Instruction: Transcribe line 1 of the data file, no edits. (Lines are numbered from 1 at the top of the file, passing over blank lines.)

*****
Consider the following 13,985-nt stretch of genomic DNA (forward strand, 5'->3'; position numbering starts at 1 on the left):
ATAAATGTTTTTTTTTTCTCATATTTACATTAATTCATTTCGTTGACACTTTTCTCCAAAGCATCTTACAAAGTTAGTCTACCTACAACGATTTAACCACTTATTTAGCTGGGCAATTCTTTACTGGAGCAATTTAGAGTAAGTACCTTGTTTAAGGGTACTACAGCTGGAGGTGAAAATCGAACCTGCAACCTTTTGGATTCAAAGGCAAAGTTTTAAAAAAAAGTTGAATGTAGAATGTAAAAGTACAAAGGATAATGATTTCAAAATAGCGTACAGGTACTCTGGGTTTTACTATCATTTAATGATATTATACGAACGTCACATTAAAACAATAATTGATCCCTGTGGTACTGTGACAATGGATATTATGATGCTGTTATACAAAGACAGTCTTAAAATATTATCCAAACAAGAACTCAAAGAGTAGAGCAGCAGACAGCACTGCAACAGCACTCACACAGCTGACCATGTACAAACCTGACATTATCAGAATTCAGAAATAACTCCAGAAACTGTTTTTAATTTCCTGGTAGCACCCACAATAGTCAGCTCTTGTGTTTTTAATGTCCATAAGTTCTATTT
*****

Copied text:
Consider the following 13,985-nt stretch of genomic DNA (forward strand, 5'->3'; position numbering starts at 1 on the left):